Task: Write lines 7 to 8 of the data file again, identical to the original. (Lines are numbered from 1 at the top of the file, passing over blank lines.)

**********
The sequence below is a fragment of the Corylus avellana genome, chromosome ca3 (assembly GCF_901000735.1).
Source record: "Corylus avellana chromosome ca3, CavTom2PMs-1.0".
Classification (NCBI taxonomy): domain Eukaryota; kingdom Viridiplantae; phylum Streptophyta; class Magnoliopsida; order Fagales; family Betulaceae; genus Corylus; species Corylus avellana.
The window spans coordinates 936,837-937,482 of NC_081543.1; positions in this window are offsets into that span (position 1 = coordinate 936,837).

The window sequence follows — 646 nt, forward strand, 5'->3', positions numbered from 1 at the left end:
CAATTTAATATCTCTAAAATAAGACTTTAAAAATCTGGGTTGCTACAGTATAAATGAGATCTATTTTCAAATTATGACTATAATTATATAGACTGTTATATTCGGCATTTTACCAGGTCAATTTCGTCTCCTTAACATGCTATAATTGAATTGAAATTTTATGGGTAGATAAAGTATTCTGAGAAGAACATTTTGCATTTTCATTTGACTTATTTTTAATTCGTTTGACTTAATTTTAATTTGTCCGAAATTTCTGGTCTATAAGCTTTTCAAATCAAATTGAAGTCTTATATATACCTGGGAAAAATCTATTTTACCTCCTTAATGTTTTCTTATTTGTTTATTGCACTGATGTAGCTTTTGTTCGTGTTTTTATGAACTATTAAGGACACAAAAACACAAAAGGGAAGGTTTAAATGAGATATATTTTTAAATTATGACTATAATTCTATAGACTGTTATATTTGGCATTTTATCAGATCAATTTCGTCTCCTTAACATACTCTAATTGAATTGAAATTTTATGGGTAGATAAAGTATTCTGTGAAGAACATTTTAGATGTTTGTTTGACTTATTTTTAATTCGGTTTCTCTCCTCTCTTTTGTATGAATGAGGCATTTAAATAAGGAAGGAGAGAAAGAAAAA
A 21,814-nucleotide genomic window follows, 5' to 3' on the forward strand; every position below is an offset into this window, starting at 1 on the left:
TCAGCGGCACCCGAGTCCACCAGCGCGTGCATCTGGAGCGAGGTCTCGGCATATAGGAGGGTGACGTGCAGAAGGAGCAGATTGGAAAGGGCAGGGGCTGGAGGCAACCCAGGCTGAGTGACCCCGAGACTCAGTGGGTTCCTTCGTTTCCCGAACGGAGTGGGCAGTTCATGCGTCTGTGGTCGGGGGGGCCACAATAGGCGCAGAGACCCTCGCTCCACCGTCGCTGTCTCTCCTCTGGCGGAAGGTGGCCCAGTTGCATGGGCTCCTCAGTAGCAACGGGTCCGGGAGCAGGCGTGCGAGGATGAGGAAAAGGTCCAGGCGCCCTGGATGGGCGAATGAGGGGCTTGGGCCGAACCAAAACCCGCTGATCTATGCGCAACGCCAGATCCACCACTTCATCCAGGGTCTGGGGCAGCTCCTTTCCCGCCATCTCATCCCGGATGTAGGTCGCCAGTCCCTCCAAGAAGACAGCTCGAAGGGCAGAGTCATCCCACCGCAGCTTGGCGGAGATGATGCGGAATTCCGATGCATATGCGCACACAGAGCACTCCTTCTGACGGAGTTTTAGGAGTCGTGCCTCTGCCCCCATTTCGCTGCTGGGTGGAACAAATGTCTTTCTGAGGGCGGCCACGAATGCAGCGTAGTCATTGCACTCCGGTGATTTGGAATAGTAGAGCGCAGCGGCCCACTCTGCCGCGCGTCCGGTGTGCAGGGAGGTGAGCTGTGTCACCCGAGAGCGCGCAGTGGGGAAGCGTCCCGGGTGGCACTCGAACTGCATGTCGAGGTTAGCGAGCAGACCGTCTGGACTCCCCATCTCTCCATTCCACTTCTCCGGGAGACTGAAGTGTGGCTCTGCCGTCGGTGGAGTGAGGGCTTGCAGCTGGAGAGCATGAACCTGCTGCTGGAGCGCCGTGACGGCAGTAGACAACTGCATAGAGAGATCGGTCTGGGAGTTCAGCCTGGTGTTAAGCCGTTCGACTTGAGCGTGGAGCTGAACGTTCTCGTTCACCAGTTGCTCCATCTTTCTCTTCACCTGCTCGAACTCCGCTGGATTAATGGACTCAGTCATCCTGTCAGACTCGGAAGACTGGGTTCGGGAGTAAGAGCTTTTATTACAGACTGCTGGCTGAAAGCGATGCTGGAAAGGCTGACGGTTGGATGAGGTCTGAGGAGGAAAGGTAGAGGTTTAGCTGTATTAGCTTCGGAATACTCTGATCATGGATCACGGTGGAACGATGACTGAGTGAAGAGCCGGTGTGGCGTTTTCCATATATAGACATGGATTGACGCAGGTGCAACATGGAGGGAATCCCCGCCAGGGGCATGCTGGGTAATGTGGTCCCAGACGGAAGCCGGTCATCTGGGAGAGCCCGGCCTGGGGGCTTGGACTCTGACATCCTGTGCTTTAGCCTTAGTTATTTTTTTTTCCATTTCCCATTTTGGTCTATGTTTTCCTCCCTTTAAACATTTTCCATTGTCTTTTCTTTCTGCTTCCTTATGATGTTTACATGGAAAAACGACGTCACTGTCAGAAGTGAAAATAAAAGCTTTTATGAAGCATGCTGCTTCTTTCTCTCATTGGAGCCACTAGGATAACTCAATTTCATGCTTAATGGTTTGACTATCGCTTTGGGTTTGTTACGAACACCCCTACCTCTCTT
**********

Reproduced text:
A 21,814-nucleotide genomic window follows, 5' to 3' on the forward strand; every position below is an offset into this window, starting at 1 on the left:
TCAGCGGCACCCGAGTCCACCAGCGCGTGCATCTGGAGCGAGGTCTCGGCATATAGGAGGGTGACGTGCAGAAGGAGCAGATTGGAAAGGGCAGGGGCTGGAGGCAACCCAGGCTGAGTGACCCCGAGACTCAGTGGGTTCCTTCGTTTCCCGAACGGAGTGGGCAGTTCATGCGTCTGTGGTCGGGGGGGCCACAATAGGCGCAGAGACCCTCGCTCCACCGTCGCTGTCTCTCCTCTGGCGGAAGGTGGCCCAGTTGCATGGGCTCCTCAGTAGCAACGGGTCCGGGAGCAGGCGTGCGAGGATGAGGAAAAGGTCCAGGCGCCCTGGATGGGCGAATGAGGGGCTTGGGCCGAACCAAAACCCGCTGATCTATGCGCAACGCCAGATCCACCACTTCATCCAGGGTCTGGGGCAGCTCCTTTCCCGCCATCTCATCCCGGATGTAGGTCGCCAGTCCCTCCAAGAAGACAGCTCGAAGGGCAGAGTCATCCCACCGCAGCTTGGCGGAGATGATGCGGAATTCCGATGCATATGCGCACACAGAGCACTCCTTCTGACGGAGTTTTAGGAGTCGTGCCTCTGCCCCCATTTCGCTGCTGGGTGGAACAAATGTCTTTCTGAGGGCGGCCACGAATGCAGCGTAGTCATTGCACTCCGGTGATTTGGAATAGTAGAGCGCAGCGGCCCACTCTGCCGCGCGTCCGGTGTGCAGGGAGGTGAGCTGTGTCACCCGAGAGCGCGCAGTGGGGAAGCGTCCCGGGTGGCACTCGAACTGCATGTCGAGGTTAGCGAGCAGACCGTCTGGACTCCCCATCTCTCCATTCCACTTCTCCGGGAGACTGAAGTGTGGCTCTGCCGTCGGTGGAGTGAGGGCTTGCAGCTGGAGAGCATGAACCTGCTGCTGGAGCGCCGTGACGGCAGTAGACAACTGCATAGAGAGATCGGTCTGGGAGTTCAGCCTGGTGTTAAGCCGTTCGACTTGAGCGTGGAGCTGAACGTTCTCGTTCACCAGTTGCTCCATCTTTCTCTTCACCTGCTCGAACTCCGCTGGATTAATGGACTCAGTCATCCTGTCAGACTCGGAAGACTGGGTTCGGGAGTAAGAGCTTTTATTACAGACTGCTGGCTGAAAGCGATGCTGGAAAGGCTGACGGTTGGATGAGGTCTGAGGAGGAAAGGTAGAGGTTTAGCTGTATTAGCTTCGGAATACTCTGATCATGGATCACGGTGGAACGATGACTGAGTGAAGAGCCGGTGTGGCGTTTTCCATATATAGACATGGATTGACGCAGGTGCAACATGGAGGGAATCCCCGCCAGGGGCATGCTGGGTAATGTGGTCCCAGACGGAAGCCGGTCATCTGGGAGAGCCCGGCCTGGGGGCTTGGACTCTGACATCCTGTGCTTTAGCCTTAGTTATTTTTTTTTCCATTTCCCATTTTGGTCTATGTTTTCCTCCCTTTAAACATTTTCCATTGTCTTTTCTTTCTGCTTCCTTATGATGTTTACATGGAAAAACGACGTCACTGTCAGAAGTGAAAATAAAAGCTTTTATGAAGCATGCTGCTTCTTTCTCTCATTGGAGCCACTAGGATAACTCAATTTCATGCTTAATGGTTTGACTATCGCTTTGGGTTTGTTACGAACACCCCTACCTCTCTT